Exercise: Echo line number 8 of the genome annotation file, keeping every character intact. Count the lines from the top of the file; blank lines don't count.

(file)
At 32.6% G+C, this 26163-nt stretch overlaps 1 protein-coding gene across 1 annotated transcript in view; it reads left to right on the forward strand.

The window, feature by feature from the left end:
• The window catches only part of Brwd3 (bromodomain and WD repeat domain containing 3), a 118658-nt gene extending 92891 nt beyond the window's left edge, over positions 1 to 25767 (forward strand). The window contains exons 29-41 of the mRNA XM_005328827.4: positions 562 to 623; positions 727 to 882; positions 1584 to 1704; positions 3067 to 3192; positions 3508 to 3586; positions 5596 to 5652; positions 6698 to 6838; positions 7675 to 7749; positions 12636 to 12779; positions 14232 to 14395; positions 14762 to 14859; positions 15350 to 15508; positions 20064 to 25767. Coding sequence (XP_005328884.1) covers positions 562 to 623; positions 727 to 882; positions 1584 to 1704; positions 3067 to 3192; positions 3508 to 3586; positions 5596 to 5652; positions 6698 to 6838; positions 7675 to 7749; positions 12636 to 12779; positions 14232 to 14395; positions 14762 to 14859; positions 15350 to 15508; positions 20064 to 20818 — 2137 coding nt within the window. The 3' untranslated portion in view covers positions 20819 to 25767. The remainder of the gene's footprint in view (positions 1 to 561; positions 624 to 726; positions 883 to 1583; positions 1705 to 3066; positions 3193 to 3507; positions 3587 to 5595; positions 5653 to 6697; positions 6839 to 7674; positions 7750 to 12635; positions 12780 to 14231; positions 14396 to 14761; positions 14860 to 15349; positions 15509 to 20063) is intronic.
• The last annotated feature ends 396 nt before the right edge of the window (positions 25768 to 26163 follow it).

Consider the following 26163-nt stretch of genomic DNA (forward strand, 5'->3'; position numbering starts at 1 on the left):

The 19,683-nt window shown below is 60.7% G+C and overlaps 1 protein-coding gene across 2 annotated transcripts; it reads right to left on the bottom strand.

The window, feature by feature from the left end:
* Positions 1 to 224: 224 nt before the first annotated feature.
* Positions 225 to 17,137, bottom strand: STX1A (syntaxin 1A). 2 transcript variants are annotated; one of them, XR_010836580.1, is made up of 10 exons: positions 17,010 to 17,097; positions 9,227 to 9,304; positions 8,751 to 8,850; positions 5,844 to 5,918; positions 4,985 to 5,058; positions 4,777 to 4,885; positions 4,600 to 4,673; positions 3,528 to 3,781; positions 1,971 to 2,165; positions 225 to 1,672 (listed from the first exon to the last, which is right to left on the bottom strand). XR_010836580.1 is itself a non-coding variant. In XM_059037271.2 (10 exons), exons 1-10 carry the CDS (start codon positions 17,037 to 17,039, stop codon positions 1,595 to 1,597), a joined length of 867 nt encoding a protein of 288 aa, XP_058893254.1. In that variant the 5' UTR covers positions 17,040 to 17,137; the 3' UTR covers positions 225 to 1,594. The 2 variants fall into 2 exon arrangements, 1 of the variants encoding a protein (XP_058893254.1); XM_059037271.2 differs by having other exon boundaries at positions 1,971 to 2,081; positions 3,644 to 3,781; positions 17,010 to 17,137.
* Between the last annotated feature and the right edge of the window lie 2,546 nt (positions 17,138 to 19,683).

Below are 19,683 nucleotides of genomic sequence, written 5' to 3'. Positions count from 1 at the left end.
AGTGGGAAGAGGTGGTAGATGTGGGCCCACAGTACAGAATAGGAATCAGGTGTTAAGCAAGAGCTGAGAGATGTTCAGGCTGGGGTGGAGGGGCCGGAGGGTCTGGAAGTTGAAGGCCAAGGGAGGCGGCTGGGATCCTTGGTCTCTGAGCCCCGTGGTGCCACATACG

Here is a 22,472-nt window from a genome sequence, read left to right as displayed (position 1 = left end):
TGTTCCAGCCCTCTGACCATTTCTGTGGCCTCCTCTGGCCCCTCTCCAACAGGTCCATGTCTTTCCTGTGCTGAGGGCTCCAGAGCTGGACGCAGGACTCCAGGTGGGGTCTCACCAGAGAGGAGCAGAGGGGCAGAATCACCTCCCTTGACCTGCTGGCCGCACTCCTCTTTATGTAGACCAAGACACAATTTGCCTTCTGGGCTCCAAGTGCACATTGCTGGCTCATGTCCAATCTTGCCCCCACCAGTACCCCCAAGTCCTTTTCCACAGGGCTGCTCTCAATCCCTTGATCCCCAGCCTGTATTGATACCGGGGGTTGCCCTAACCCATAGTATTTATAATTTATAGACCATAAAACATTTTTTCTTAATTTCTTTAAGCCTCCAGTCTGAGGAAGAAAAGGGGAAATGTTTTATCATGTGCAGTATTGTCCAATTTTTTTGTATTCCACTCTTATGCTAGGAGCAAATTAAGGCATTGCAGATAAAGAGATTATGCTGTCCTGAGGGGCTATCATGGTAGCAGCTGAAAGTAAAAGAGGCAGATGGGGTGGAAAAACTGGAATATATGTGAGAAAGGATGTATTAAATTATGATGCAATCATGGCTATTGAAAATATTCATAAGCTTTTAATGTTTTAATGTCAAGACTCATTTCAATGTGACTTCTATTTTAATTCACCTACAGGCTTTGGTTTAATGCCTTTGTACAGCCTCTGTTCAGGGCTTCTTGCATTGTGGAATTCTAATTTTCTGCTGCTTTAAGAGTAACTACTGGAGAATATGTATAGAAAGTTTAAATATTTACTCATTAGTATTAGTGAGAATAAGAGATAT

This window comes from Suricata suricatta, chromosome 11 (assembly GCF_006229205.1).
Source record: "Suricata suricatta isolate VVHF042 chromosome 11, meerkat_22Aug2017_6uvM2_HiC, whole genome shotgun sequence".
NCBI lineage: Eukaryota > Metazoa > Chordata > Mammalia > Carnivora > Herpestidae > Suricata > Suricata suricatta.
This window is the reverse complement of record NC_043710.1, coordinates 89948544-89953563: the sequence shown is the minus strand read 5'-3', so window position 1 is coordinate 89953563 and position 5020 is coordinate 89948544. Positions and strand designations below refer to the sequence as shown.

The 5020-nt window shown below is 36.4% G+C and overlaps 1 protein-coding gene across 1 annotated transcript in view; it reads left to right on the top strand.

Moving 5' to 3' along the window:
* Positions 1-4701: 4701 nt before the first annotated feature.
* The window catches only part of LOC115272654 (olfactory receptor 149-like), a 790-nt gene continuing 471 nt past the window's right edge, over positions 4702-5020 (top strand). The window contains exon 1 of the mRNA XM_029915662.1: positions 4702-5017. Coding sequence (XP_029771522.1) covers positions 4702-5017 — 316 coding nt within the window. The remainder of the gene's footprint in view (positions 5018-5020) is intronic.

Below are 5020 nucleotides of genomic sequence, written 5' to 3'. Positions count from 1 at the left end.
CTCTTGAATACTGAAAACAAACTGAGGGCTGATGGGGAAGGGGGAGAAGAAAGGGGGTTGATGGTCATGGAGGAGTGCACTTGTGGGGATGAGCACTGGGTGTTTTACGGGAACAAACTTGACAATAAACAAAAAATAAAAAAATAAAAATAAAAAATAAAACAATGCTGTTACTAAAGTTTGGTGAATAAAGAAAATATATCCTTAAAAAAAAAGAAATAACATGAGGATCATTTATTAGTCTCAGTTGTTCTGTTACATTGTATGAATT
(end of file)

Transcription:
* Positions 1 to 224: 224 nt before the first annotated feature.